- - Thursday, February 12, 2015

It’s fitting that the international spy agency at the center of “Kingsman: The Secret Service” operates out of a high-end tailor shop on Savile Row. The movie’s characters are perfectly costumed, and the movie itself is impeccably stylish.

Director Matthew Vaughn’s latest graphic novel adaptation has verve, wit and flair, against which it juxtaposes a joyously vulgar populism. It’s a spectacular crowd pleaser, tailor-made for the masses — and the moment.

“Kingsman” is a movie for the 99 percent, and not just those encumbered with the academic leftism of the Occupy Wall Street crowd. The villain is Valentine (Samuel L. Jackson, in his most memorable role in years), a fashionable tech zillionaire with a comic lisp that, surprisingly, gets more funny than irritating. Valentine is a prototypical Davos-type, a devout liberal and dedicated climate change activist who has given billions of dollars to the cause, only to be defeated repeatedly. He decides that more drastic — and, one discovers, deadly — measures are needed, although the world’s moneyed elite are, of course, exempt.

The movie’s populism is distinctly conservative — there are explicit shout-outs to Ronald Reagan and Margaret Thatcher — but it is neither preachy nor entirely predictable.

Instead of earnest dogmatism, Mr. Vaughn opts for a mix of smirking satire and flippant wit. Spy movies are as much a target as any political agenda.

In particular, “Kingsman” is a sendup of James Bond as well as an homage to his legacy. Many of the movie’s grace notes, including its spectacular gadgets, villain’s secret mountain lair and jazzy score, riff on the tropes established by 007.

Sometimes the movie pokes fun, as with the pornographic kicker to its final showdown, and sometimes the movie simply does Bond one better, as with the arsenal of outrageous gadgets. The movie’s agents rely on bulletproof blazers and see-through umbrellas, programmable wrist darts and poison-spiked oxfords, cigarette lighter hand grenades and shotgun shell-shooting pistols. They are armed and outfitted with equal creative zip.

The two principal agents are Galahad (Colin Firth), a longtime member of the secret spy society, and Eggsy (Taron Egerton), his young recruit. Eggsy is one of a handful of hopefuls brought in to test for a single spot at the agency, and much of the movie is consumed with tracking his various trials and training rivalries.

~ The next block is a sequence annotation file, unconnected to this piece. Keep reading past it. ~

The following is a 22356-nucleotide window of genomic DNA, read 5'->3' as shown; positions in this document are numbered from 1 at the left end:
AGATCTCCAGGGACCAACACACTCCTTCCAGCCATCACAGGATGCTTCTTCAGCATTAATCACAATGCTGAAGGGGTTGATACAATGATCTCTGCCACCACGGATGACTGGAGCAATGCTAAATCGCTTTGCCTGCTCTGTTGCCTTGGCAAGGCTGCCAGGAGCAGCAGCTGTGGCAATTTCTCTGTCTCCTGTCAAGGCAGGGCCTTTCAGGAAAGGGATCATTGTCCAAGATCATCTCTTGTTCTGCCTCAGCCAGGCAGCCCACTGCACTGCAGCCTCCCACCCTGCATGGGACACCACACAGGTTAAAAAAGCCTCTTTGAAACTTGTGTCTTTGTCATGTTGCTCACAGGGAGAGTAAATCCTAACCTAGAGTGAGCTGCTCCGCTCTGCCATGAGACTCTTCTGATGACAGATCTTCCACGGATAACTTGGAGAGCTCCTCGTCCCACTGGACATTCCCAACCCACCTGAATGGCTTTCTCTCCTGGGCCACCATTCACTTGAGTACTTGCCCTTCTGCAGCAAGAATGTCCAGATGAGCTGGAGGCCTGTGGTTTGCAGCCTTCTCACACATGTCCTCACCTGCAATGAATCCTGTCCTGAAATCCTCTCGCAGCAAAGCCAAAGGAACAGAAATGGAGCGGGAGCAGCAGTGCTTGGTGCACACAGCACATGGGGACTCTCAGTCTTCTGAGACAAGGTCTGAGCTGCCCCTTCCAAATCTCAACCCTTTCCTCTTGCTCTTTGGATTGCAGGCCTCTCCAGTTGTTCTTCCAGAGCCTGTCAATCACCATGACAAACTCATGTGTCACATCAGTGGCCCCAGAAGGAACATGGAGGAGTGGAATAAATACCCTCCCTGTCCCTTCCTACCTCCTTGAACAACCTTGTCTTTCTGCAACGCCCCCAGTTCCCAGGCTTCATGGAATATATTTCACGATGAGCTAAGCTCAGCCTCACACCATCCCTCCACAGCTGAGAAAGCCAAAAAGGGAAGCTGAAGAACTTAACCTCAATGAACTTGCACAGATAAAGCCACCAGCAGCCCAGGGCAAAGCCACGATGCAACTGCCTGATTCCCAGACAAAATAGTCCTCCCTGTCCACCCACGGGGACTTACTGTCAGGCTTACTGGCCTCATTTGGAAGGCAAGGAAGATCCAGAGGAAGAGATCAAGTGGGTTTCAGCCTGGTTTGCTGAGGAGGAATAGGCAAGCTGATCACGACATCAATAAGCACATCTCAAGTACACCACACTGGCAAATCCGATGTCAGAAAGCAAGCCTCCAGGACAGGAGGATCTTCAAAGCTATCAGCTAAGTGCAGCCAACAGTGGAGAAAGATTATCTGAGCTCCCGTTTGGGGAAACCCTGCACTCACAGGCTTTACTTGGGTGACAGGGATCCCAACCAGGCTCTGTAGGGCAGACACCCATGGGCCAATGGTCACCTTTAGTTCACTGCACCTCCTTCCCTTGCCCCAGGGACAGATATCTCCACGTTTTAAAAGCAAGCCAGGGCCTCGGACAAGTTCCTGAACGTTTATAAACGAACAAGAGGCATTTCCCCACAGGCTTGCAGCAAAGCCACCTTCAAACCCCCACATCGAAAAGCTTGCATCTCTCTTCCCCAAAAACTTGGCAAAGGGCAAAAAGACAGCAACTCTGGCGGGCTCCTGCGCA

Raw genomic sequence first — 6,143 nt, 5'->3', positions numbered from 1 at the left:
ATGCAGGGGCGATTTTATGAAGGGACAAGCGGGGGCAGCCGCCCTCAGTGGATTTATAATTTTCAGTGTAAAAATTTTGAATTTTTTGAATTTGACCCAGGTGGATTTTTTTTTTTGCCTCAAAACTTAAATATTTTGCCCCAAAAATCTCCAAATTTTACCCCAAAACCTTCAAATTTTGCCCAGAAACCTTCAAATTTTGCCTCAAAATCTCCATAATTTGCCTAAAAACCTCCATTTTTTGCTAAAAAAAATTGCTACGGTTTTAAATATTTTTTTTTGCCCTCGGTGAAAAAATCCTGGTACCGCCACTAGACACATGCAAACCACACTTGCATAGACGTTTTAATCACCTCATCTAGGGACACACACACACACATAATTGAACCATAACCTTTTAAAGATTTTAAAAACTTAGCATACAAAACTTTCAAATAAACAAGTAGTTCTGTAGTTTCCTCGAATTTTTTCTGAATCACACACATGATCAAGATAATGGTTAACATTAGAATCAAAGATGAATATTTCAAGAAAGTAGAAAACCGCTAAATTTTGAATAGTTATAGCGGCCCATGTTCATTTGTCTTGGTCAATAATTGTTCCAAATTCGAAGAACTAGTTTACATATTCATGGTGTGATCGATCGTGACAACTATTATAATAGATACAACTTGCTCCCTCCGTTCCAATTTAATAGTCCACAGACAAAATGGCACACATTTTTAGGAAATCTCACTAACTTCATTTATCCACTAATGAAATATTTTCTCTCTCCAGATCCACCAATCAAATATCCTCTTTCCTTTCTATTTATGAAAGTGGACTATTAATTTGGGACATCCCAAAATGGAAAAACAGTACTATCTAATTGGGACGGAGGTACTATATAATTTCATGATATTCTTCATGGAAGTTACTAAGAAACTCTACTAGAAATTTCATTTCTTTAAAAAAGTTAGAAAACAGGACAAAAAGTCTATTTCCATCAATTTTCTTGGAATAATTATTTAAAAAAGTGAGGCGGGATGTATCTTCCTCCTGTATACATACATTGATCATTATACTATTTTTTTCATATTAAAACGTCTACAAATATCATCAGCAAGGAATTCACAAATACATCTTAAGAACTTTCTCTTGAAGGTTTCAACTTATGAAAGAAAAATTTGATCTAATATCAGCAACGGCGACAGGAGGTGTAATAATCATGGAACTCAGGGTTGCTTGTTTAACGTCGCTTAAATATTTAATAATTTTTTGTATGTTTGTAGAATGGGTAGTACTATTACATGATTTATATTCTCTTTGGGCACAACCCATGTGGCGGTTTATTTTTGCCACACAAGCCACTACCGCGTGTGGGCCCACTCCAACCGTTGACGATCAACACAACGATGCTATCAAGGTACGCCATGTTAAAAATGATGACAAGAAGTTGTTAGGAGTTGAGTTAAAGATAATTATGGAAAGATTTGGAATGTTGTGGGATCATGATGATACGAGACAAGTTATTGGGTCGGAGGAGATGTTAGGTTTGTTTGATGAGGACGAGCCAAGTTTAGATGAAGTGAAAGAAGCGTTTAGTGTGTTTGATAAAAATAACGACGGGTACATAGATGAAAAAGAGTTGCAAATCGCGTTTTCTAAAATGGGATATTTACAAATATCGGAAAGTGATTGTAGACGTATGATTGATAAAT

In theory, it’s Mr. Egerton’s Eggsy who is the protagonist, the young hero whose transformation from street thug to savvy spy charts the movie’s main arc. Although Mr. Egerton makes a fine recruit, it is Mr. Firth who, as the young man’s mentor, makes the most formidable impression. He is a gentleman but also, fittingly for this rabble-rousing picture, an anti-elitist who believes that upper-class grace is learned, not inherited.

His Galahad — members of the Kingsman spy service are code-named for the Knights of the Round Table — is spirited and proper, a gentleman warrior whose combination of subtle manners and athletically violent antics are the movie’s highlight.

Those antics, including a spectacularly violent showdown in a fundamentalist church, are managed with an uncanny combination of choreographed precision and unbridled glee by Mr. Vaughn.

He has directed comic book movies, such as the rowdy “Kick-Ass” and the marvelous “X-Men: First Class,” and “Kingsman” shares many of the same strengths and flaws, including some difficulty maintaining a consistent tone, although the ultraviolence in “Kingsman” is more overtly comic.

Still, this is his best work to date, a violent, scathing, funny, first-rate work of provocatively populist pop — the cinematic equivalent of a perfect fit.


TITLE: “Kingsman: The Secret Service

CREDITS: Directed by Matthew Vaughn; written by Mr. Vaughn and Jane Goldman

RATING: Rated R for outrageous violence, language

RUNNING TIME: 129 minutes


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